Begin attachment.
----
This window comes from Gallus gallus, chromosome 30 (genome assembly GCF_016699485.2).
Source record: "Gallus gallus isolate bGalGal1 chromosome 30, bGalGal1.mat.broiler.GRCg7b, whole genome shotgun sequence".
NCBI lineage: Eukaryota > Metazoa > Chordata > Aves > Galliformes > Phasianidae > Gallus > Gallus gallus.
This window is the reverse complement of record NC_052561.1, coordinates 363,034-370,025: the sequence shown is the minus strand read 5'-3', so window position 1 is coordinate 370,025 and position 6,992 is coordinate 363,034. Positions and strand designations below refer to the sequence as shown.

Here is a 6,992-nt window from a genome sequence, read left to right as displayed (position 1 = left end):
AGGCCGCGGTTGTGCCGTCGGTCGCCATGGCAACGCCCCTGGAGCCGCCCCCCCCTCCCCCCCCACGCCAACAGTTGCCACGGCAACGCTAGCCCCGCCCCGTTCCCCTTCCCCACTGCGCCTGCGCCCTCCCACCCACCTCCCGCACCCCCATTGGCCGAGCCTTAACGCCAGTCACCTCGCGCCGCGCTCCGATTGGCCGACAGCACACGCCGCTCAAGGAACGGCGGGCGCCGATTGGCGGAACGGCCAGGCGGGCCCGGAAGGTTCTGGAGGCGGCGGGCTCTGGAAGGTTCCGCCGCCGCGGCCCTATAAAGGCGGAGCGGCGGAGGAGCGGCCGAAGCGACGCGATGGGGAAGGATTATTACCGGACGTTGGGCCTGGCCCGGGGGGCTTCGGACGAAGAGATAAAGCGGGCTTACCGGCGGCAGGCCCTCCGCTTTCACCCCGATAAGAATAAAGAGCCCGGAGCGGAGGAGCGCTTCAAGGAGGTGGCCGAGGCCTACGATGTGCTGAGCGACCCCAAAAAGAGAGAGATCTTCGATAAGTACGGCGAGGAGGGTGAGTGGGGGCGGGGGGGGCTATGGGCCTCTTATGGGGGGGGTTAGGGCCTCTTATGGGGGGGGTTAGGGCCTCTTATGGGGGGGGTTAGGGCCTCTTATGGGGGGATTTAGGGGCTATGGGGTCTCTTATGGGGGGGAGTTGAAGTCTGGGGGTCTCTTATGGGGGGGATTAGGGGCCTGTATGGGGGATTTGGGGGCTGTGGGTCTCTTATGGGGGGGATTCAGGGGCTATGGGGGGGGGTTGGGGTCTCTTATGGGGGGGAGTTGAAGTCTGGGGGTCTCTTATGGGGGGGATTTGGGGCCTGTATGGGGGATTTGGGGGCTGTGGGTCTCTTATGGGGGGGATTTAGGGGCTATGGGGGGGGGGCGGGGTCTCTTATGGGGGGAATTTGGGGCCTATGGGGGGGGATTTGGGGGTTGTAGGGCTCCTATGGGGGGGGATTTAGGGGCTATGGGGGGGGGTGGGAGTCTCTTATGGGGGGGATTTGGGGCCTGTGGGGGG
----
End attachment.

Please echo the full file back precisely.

This window comes from Gallus gallus, chromosome 30 (genome assembly GCF_016699485.2).
Source record: "Gallus gallus isolate bGalGal1 chromosome 30, bGalGal1.mat.broiler.GRCg7b, whole genome shotgun sequence".
NCBI lineage: Eukaryota > Metazoa > Chordata > Aves > Galliformes > Phasianidae > Gallus > Gallus gallus.
This window is the reverse complement of record NC_052561.1, coordinates 363,034-370,025: the sequence shown is the minus strand read 5'-3', so window position 1 is coordinate 370,025 and position 6,992 is coordinate 363,034. Positions and strand designations below refer to the sequence as shown.

Here is a 6,992-nt window from a genome sequence, read left to right as displayed (position 1 = left end):
AGGCCGCGGTTGTGCCGTCGGTCGCCATGGCAACGCCCCTGGAGCCGCCCCCCCCTCCCCCCCCACGCCAACAGTTGCCACGGCAACGCTAGCCCCGCCCCGTTCCCCTTCCCCACTGCGCCTGCGCCCTCCCACCCACCTCCCGCACCCCCATTGGCCGAGCCTTAACGCCAGTCACCTCGCGCCGCGCTCCGATTGGCCGACAGCACACGCCGCTCAAGGAACGGCGGGCGCCGATTGGCGGAACGGCCAGGCGGGCCCGGAAGGTTCTGGAGGCGGCGGGCTCTGGAAGGTTCCGCCGCCGCGGCCCTATAAAGGCGGAGCGGCGGAGGAGCGGCCGAAGCGACGCGATGGGGAAGGATTATTACCGGACGTTGGGCCTGGCCCGGGGGGCTTCGGACGAAGAGATAAAGCGGGCTTACCGGCGGCAGGCCCTCCGCTTTCACCCCGATAAGAATAAAGAGCCCGGAGCGGAGGAGCGCTTCAAGGAGGTGGCCGAGGCCTACGATGTGCTGAGCGACCCCAAAAAGAGAGAGATCTTCGATAAGTACGGCGAGGAGGGTGAGTGGGGGCGGGGGGGGCTATGGGCCTCTTATGGGGGGGGTTAGGGCCTCTTATGGGGGGGGTTAGGGCCTCTTATGGGGGGGGTTAGGGCCTCTTATGGGGGGATTTAGGGGCTATGGGGTCTCTTATGGGGGGGAGTTGAAGTCTGGGGGTCTCTTATGGGGGGGATTAGGGGCCTGTATGGGGGATTTGGGGGCTGTGGGTCTCTTATGGGGGGGATTCAGGGGCTATGGGGGGGGGTTGGGGTCTCTTATGGGGGGGAGTTGAAGTCTGGGGGTCTCTTATGGGGGGGATTTGGGGCCTGTATGGGGGATTTGGGGGCTGTGGGTCTCTTATGGGGGGGATTTAGGGGCTATGGGGGGGGGGCGGGGTCTCTTATGGGGGGAATTTGGGGCCTATGGGGGGGGATTTGGGGGTTGTAGGGCTCCTATGGGGGGGGATTTAGGGGCTATGGGGGGGGGTGGGAGTCTCTTATGGGGGGGATTTGGGGCCTGTGGGGGG